Slate’s bioethics correspondent has made a scathing attack on this month’s decision by the UK’s fertility regulator to allow pre- implantation genetic diagnosis for flawed embryos. William Saletan says that the decision by the Human Fertilisation and Embryology Authority shows that the "slippery slope" is a reality and that it can be measured in three ways.
The first is "penetrance", the probability that a gene will lead to a disease. The old standard was that a 90% probability would justify PGD. Now a 30-80% is enough. The second scale is treatability. The old standard was that screening was only allowed when treatments would be "awful or unreliable". But now a mere risk of failure, not a certainty of failure, is enough. The third scale is age of onset. Originally PGD was allowed only for diseases which were present in a child when it was born. Now the diseases for which PGD is allowed can show up at the age of 40. The HFEA even asks whether PGD should be used to screen out diseases which will not develop until a person is 70 or 80.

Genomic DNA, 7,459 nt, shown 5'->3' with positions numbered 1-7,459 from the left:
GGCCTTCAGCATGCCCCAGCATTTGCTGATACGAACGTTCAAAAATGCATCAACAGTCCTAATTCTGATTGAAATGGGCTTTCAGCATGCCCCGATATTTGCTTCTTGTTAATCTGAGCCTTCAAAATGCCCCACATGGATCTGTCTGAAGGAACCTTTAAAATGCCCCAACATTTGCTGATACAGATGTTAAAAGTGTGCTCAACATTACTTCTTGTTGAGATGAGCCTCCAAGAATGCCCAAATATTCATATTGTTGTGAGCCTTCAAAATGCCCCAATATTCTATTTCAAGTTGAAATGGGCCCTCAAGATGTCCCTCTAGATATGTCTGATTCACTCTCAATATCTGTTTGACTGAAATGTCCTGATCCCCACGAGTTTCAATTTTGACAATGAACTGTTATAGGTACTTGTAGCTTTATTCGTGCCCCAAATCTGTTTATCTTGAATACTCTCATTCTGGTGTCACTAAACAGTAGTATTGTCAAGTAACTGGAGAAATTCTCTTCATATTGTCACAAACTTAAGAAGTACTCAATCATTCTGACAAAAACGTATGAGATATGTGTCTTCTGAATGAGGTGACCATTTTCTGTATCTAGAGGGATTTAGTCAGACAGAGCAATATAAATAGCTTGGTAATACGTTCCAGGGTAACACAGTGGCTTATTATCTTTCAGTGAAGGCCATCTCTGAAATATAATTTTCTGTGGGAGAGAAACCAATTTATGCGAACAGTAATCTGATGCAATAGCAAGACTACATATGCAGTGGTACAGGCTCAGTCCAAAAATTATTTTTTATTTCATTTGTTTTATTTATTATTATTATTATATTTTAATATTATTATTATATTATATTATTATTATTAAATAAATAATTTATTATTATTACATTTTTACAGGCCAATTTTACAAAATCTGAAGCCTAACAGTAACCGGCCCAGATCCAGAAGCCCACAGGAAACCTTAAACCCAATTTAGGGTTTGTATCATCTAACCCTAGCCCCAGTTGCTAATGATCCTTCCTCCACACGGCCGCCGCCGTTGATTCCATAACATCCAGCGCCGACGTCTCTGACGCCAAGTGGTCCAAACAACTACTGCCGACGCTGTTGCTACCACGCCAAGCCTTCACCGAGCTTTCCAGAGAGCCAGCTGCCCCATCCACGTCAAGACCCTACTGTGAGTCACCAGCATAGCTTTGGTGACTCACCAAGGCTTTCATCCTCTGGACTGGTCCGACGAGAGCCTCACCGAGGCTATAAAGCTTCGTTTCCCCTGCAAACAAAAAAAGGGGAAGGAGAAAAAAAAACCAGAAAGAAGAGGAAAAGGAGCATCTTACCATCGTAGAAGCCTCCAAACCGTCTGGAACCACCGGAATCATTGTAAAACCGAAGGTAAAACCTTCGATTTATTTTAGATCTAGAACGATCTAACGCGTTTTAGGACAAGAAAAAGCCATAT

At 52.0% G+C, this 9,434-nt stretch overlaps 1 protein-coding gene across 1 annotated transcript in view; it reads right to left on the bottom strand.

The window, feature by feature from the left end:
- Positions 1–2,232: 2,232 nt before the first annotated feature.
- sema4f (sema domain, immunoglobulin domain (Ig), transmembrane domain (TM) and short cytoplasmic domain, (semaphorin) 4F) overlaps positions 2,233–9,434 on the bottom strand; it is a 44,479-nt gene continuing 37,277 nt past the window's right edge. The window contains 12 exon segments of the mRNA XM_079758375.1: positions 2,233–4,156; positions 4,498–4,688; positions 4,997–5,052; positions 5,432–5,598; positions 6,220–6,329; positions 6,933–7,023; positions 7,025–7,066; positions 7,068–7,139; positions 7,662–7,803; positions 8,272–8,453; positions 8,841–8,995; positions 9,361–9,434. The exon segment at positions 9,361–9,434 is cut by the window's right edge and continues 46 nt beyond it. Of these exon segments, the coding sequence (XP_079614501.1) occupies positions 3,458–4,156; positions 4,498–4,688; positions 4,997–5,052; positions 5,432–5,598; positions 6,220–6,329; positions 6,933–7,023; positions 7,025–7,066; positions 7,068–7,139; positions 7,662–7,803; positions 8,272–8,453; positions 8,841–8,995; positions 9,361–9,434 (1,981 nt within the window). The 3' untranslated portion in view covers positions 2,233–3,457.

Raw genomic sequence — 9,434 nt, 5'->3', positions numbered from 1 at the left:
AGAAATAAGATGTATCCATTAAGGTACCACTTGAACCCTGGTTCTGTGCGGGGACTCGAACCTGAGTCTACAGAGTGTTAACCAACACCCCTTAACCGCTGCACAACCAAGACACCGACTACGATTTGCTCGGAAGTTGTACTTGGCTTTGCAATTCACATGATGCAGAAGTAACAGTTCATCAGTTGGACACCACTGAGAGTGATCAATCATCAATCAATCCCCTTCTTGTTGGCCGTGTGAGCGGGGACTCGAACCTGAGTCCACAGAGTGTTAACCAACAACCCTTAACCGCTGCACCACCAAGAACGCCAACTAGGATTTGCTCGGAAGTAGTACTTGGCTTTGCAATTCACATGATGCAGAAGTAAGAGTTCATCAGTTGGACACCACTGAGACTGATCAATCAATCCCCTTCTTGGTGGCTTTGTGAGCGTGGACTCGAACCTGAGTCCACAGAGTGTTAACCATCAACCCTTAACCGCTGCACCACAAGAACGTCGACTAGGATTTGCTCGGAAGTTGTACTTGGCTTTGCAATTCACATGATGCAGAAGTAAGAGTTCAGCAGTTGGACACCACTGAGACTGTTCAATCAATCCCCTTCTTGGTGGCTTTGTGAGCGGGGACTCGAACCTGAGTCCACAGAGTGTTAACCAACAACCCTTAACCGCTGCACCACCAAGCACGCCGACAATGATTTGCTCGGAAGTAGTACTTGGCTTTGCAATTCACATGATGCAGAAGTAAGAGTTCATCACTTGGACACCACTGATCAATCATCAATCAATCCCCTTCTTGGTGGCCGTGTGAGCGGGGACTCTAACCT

Saletan complains that the criteria for destroying selected embryos are not only changing and slippery but subjective. "Significant anxiety" in the carriers of the gene is also reason enough for PGD, according to Dame Suzi Leather, the head of the HFEA. And to rebut the HFEA’s claim that it is trying to set boundaries for reproductive technology, he cites an internal briefing paper which says that the HFEA had "no intention following this discussion to define limits for conditions that should not be tested for using PGD."
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